09 April 2024

Democracy Technologies: Can you explain the basic idea of Condominium E-Voting?

Kateryna Mohylnytska: As you know, we have a digital app called Kyiv Digital. Through this platform, we have managed to engage 2.6 million Kyivans, more than 83% of the city’s population. Condominium E-Voting was introduced due to the need for a more specialized tool for communities to directly participate in decision-making processes.

This became important for two main reasons. First, when the war started, it allowed us to send notifications to our citizens in case of a missile attack, a blackout, or any type of a threat. And second, it’s an important functionality for each individual, allowing them to vote and deliberate on issues that relate specifically to each community anywhere and anytime.

DT: How does it work?

Mohylnytska: During the war, many Ukrainians have fled to safe countries. This means they are physically unable to solve issues of housing improvement, sign papers, and attend meetings. As a city council, we wanted to find a way of allowing those citizens to remain involved in city life. Additionally, for those who stayed, gathering a lot of people at one place is always a great danger. It means putting lots of lives at risk, making them a big target for missiles, which can hit anytime.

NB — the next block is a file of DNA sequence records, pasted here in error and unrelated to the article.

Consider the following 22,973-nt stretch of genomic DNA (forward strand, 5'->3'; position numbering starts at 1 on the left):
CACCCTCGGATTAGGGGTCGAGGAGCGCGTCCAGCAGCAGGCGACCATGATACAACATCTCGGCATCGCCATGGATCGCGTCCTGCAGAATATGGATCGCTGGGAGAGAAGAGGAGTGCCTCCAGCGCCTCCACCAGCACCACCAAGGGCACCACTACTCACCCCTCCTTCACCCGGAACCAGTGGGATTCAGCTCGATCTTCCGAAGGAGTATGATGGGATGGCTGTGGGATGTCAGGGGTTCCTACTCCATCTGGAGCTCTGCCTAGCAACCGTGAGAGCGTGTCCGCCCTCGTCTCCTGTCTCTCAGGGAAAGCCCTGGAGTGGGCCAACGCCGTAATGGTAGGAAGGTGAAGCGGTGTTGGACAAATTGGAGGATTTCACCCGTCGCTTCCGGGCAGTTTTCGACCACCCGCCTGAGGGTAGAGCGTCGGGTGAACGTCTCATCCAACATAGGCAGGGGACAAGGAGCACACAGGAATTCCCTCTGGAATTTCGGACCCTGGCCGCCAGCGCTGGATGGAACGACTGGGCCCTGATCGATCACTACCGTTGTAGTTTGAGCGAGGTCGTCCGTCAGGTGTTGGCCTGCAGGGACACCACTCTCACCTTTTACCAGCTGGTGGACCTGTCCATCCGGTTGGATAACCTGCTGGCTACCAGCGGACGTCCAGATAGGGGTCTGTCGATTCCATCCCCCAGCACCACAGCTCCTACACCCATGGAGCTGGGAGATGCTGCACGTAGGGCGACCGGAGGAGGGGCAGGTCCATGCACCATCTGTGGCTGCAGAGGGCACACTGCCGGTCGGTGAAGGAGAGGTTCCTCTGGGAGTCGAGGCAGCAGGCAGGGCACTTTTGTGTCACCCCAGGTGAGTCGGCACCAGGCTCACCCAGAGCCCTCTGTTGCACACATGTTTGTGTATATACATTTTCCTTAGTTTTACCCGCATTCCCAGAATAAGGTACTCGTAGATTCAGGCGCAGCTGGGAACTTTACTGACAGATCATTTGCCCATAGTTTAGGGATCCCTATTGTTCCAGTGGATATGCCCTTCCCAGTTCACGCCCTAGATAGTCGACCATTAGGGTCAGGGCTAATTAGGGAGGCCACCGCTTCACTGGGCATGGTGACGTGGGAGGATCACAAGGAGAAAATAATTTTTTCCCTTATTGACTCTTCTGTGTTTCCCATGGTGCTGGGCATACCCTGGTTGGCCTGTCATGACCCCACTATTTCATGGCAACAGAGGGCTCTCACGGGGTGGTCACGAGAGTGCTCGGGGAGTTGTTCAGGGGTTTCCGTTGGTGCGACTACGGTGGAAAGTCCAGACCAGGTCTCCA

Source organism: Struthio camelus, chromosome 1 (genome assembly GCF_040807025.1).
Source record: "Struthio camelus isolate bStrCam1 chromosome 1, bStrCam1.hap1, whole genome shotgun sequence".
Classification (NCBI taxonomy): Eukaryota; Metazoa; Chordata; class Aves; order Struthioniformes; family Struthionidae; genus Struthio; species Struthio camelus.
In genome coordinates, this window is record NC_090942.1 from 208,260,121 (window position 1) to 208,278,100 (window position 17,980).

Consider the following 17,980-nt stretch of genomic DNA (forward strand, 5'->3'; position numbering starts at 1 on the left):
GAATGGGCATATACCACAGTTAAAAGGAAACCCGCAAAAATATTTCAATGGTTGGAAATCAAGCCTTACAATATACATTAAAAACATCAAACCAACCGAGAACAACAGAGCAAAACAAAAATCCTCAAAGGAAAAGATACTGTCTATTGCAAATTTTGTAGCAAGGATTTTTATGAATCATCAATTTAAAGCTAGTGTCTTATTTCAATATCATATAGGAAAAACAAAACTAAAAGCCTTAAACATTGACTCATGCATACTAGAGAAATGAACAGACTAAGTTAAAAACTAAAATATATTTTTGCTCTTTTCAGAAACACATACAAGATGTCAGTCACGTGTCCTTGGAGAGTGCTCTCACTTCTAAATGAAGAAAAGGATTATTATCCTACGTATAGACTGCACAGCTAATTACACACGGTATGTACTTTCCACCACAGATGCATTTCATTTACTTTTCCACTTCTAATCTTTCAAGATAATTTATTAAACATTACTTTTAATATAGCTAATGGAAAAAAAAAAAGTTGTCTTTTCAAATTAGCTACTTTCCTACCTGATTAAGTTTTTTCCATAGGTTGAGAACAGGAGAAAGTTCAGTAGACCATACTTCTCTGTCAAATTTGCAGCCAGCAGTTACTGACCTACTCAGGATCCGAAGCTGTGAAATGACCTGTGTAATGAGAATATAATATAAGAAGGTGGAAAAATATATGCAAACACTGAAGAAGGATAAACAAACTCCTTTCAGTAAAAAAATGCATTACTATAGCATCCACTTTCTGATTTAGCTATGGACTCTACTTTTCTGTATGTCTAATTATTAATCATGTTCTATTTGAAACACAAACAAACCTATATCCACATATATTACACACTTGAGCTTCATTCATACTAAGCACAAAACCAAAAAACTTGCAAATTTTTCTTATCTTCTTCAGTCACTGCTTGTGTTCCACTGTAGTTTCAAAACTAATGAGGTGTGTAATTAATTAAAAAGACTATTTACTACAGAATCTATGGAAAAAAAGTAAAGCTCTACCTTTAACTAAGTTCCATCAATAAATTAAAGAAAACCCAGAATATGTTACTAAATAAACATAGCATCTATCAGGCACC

With the Kyiv Digital app, we firstly granted safety to our citizens, and secondly provided them with all the needed data in a comfortable digital format. Residents of an apartment building can now view all the documentation within their condominium online, receive notifications and reminders about meetings with agendas, participate in votes, sign surveys through the platform, and review the voting results after their completion. From now on, issues like changing an internet provider, repairing the roof, or buying a generator can be resolved online in a couple of taps. And it can all be done from outside of Kyiv, or from the safety of your own apartment.

DT: What were some key challenges in developing this project and how did you overcome them?